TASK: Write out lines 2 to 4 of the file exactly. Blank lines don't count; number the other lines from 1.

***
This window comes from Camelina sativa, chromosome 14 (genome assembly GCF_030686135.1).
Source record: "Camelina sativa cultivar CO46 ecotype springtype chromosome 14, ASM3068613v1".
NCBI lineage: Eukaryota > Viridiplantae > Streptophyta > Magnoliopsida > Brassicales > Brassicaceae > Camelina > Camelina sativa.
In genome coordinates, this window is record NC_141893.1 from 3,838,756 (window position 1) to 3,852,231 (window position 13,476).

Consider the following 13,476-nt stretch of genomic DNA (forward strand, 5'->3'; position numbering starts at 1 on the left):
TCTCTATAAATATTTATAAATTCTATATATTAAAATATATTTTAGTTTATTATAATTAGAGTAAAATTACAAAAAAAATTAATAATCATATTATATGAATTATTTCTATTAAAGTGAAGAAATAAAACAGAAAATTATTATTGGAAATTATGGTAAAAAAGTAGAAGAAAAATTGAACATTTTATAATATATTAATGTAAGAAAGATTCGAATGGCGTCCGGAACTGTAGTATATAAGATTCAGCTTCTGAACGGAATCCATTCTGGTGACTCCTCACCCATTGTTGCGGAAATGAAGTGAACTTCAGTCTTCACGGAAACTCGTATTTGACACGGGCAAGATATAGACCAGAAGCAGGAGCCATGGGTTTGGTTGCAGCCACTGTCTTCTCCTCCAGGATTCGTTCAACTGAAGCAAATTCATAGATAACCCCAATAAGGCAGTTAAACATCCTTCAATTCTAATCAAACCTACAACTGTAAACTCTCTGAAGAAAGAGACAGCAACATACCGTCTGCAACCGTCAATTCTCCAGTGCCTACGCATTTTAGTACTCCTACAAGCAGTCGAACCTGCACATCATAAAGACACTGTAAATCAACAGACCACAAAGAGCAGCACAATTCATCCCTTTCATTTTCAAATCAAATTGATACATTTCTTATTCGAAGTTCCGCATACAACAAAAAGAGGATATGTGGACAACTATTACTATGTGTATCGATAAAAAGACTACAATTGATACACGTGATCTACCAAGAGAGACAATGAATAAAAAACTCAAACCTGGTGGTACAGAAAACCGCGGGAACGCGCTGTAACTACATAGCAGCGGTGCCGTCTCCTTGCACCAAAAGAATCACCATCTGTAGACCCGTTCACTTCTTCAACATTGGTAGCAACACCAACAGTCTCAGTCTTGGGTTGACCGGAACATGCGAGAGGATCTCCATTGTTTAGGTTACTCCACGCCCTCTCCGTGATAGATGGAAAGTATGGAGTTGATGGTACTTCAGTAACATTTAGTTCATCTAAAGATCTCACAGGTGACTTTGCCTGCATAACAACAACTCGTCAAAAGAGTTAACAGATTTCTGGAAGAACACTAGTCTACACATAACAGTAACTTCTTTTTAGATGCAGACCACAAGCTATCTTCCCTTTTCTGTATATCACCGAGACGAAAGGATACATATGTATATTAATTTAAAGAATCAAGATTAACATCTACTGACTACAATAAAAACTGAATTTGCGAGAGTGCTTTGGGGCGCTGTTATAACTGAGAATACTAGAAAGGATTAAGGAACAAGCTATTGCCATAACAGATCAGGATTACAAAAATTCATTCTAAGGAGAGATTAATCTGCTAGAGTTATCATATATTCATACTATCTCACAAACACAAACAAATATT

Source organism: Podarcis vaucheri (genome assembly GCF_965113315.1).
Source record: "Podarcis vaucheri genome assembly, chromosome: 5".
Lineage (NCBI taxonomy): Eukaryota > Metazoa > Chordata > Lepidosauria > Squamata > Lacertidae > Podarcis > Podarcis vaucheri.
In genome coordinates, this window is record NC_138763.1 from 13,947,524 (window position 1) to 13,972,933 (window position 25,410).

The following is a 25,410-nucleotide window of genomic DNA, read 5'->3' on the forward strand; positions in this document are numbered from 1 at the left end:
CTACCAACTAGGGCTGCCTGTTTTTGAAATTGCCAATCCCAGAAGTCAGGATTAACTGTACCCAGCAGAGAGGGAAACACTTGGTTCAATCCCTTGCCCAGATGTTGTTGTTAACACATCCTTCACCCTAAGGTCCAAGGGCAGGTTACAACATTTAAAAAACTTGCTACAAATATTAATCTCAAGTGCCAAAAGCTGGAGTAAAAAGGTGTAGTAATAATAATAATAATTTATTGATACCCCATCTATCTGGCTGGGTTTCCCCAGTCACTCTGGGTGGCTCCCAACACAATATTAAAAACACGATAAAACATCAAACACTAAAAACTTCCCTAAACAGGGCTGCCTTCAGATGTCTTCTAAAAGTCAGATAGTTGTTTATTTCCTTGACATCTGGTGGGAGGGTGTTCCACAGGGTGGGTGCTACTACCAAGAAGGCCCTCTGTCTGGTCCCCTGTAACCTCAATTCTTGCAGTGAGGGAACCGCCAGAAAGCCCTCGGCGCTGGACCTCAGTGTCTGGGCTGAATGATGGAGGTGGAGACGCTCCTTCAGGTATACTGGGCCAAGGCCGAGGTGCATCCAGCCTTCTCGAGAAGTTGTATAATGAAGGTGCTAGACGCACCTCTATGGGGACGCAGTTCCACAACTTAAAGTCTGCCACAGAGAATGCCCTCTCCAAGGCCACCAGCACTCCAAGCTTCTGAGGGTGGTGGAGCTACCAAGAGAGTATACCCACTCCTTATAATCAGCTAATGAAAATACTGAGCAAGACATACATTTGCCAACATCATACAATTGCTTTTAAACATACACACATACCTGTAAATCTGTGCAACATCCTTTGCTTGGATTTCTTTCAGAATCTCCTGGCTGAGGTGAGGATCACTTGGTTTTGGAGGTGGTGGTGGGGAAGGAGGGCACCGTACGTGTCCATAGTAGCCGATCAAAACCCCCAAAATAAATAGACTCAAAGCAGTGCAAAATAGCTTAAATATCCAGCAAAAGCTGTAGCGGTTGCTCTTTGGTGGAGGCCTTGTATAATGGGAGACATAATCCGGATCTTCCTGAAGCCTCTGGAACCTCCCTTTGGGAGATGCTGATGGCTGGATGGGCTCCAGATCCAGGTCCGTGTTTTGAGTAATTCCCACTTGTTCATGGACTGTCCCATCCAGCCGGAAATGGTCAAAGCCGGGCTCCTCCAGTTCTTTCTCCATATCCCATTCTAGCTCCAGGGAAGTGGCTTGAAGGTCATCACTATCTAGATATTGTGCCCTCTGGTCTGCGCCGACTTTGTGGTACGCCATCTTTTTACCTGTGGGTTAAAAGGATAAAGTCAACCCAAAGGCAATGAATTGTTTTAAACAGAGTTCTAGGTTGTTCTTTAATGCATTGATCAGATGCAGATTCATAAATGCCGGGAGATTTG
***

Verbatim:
Source record: "Camelina sativa cultivar CO46 ecotype springtype chromosome 14, ASM3068613v1".
NCBI lineage: Eukaryota > Viridiplantae > Streptophyta > Magnoliopsida > Brassicales > Brassicaceae > Camelina > Camelina sativa.
In genome coordinates, this window is record NC_141893.1 from 3,838,756 (window position 1) to 3,852,231 (window position 13,476).